There was a lot of discussion on the impact of snow days and the need to build in and communicate alternate days off that could be converted if there are too many snow days. The board, administration, and teachers weighed in on the need to have days off built into the calendar during stretches where there are no holidays in order to mitigate burnout.
The board voted unanimously to approve a calendar with a start day of Aug. 31, adding Oct. 16 as a day off and making sure to highlight school board meetings. The 2020-21 calendar can be seen at: bit.ly/ma-cal-2021.
High school uniform policy versus dress code
The results of the survey came back with resounding support for an open dress policy, including any color shoes and socks with logos for the secondary school. A caveat is that students should dress modestly to honor themselves and the school. The elementary uniform policy would remain the same, though it may be modified to allow a small logo of the opposite color on black and white shoes. The middle school uniform policy would allow more leeway in polo colors.
The board discussed jewelry, piercings, and hoodies and other clarifications and moved to have the Uniform Committee revise the policy in light of their discussion and return for final approval. Current uniform policies can be seen at bit.ly/ma-polices.
The board discussed how to conduct the upcoming election to replace the two board members whose terms are expiring: President Mark McWilliams and board member Mike Molsen. They noted that in the past the election had been handled by the executive director, but Chief Operating Officer Christianna Herrera didn’t think she should drive it because the board functions as her boss. They discussed setting up a candidate forum including pre-written questions, an information packet, and voting over one to two days with ballots put into a lockbox monitored by two people at a time in shifts. Board member Melanie Strop was directed to review the bylaws so that an election could be held sometime in April.
The following items were highlighted at the board meeting:
• The board unanimously approved the formation of a work group to look into teacher compensation.
• During public comment, an MA parent asked if the school board would be expanded with two new board members as had been mentioned by former Executive Director Don Griffin. McWilliams did not recall that discussion.
• Asked about the current enrollment numbers of 21 students for ninth grade, McWilliams said that MA had just started marketing and that he expects to see a big boost in June and July as MA’s open enrollment extends to that timeframe.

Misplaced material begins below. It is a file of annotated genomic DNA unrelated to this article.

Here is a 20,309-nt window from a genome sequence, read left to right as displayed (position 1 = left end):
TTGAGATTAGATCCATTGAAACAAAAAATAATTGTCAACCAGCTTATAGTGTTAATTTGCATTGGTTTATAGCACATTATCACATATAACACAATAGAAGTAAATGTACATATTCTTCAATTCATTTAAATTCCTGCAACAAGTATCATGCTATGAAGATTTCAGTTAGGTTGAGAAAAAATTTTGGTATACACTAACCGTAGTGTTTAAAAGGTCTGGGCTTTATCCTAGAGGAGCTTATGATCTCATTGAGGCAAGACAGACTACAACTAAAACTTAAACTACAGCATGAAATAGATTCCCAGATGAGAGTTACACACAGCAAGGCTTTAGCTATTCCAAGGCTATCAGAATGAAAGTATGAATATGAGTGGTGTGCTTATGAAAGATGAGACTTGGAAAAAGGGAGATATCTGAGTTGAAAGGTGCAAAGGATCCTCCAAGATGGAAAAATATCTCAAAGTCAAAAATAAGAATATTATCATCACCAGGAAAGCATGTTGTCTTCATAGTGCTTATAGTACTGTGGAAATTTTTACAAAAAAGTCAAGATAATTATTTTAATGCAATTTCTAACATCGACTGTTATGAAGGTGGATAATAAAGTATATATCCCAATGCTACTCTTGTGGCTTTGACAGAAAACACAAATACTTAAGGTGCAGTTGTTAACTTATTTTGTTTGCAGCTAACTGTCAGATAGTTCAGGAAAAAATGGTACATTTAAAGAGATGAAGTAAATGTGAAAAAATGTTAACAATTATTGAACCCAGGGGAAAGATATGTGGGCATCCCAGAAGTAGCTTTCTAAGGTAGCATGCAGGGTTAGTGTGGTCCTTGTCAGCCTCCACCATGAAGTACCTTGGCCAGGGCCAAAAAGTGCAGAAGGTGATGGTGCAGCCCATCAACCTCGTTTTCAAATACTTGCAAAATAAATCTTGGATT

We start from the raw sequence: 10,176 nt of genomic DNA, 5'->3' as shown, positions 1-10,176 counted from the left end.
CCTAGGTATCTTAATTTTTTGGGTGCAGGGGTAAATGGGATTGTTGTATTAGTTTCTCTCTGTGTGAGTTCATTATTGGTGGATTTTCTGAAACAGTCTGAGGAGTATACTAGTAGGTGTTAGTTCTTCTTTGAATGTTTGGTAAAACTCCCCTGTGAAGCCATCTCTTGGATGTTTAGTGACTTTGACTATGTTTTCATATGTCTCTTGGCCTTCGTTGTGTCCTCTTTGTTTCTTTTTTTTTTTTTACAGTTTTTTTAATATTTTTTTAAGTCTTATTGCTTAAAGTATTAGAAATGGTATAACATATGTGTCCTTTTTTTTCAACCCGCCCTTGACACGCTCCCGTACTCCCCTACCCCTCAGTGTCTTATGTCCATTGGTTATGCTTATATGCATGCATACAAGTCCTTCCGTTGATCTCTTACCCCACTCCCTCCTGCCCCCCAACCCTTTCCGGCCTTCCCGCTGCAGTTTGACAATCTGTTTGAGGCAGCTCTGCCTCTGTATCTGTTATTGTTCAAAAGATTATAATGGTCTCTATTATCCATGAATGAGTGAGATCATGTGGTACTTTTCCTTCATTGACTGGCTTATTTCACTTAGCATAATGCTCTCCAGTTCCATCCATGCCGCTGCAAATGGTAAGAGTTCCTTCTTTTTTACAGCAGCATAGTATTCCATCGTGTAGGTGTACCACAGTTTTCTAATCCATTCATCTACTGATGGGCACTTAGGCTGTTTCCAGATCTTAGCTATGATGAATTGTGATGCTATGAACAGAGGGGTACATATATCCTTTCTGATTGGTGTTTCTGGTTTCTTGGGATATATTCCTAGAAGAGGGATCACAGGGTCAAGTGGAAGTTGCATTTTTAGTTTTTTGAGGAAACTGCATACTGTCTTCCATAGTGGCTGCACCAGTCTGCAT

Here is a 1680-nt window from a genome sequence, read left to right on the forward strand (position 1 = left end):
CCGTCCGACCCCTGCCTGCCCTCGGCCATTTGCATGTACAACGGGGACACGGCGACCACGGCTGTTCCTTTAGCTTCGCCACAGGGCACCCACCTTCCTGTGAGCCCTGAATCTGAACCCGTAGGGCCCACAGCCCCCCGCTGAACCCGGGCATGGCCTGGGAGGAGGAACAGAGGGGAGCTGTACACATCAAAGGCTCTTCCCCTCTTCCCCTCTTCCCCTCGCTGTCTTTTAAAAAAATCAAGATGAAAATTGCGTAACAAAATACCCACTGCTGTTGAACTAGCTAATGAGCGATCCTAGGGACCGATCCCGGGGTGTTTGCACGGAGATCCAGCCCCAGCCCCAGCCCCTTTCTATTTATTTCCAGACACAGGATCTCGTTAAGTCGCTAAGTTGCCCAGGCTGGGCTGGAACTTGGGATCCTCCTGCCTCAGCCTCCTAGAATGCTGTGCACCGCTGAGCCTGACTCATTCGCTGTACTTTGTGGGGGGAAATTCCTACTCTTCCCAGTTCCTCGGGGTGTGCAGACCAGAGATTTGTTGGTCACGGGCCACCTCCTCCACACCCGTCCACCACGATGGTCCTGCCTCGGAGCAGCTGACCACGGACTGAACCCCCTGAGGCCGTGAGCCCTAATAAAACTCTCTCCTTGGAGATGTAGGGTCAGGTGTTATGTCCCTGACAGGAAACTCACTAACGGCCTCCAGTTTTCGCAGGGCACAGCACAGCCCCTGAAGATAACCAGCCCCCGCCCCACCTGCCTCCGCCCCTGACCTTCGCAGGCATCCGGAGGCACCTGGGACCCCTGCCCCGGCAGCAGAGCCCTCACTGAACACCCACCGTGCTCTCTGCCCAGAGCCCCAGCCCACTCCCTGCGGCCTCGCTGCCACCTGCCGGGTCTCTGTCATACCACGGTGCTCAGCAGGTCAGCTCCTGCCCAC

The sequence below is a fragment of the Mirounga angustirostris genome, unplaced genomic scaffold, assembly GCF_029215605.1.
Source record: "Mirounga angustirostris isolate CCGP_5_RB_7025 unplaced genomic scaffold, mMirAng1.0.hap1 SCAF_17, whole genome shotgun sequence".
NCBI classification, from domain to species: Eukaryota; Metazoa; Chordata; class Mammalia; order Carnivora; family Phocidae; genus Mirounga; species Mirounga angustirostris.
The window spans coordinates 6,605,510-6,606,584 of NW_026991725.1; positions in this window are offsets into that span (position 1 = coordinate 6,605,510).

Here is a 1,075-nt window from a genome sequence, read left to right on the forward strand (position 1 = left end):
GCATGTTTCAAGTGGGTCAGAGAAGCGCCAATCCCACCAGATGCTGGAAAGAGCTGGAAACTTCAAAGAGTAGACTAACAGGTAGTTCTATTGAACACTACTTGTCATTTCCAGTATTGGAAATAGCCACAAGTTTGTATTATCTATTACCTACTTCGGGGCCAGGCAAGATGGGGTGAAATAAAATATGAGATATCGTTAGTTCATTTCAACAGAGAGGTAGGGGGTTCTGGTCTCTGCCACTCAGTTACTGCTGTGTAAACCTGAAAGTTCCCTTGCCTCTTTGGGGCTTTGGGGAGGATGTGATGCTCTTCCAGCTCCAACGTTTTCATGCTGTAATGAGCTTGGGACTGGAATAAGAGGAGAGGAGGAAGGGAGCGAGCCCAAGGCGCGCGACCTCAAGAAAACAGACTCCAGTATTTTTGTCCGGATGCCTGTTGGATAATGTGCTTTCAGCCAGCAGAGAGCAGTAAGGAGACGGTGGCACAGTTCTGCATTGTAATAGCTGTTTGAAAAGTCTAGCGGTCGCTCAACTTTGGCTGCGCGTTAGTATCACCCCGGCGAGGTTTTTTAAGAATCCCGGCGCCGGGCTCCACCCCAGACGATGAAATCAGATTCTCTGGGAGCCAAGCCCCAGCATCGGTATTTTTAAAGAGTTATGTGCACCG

• Herrera provided a 90-day report, reviewing the history of MA, expressing gratitude for parents and teachers, and noting that MA’s relationship with D38 is critical.
The next meeting will be on Thursday, March 12 in Lab 312 at 1150 Village Ridge Point. The MA School Board usually meets at 6 p.m. on the second Thursday of each month. Information on the MA School Board, including schedule, minutes, committee and finances, can be found at http://www.monumentacademy.net/school-board.
Jackie Burhans can be reached at firstname.lastname@example.org.
Three Monument Board of Trustees positions are open for re-election. Ballots will be mailed mid- to late March and are due April 7. Voters may return their ballots by mail, drop them off at the ballot box outside the Town Hall at 645 Beacon Lite Road, or, on election day only, personally deliver ballots to the Town Hall. Call 719-481-2954 for information. See http://townofmonument.org/458/Do-I-Live-In-Monument to determine if you live within Monument boundaries.
The Tri-Lakes Chamber of Commerce will host a Monument candidates forum on Tuesday, March 10 from 6 to 8 p.m. at the Chamber, 166 Second St., Monument.
Listed alphabetically with their email addresses, the five candidates for the three open positions are:
• Ann Howe, AnnHoweCO@comcast.net
• Mitch LaKind, Mitch@monumentmitch.com
• Jim Romanello, email@example.com
• Allison Thompson, firstname.lastname@example.org
• Jamy Unruh, email@example.com
The following statements are candidates’ responses to two questions posed by Our Community News:
1. What in your background would help you as a Town of Monument trustee?
2. What do you think are the two greatest issues facing the town, and what solutions would you propose?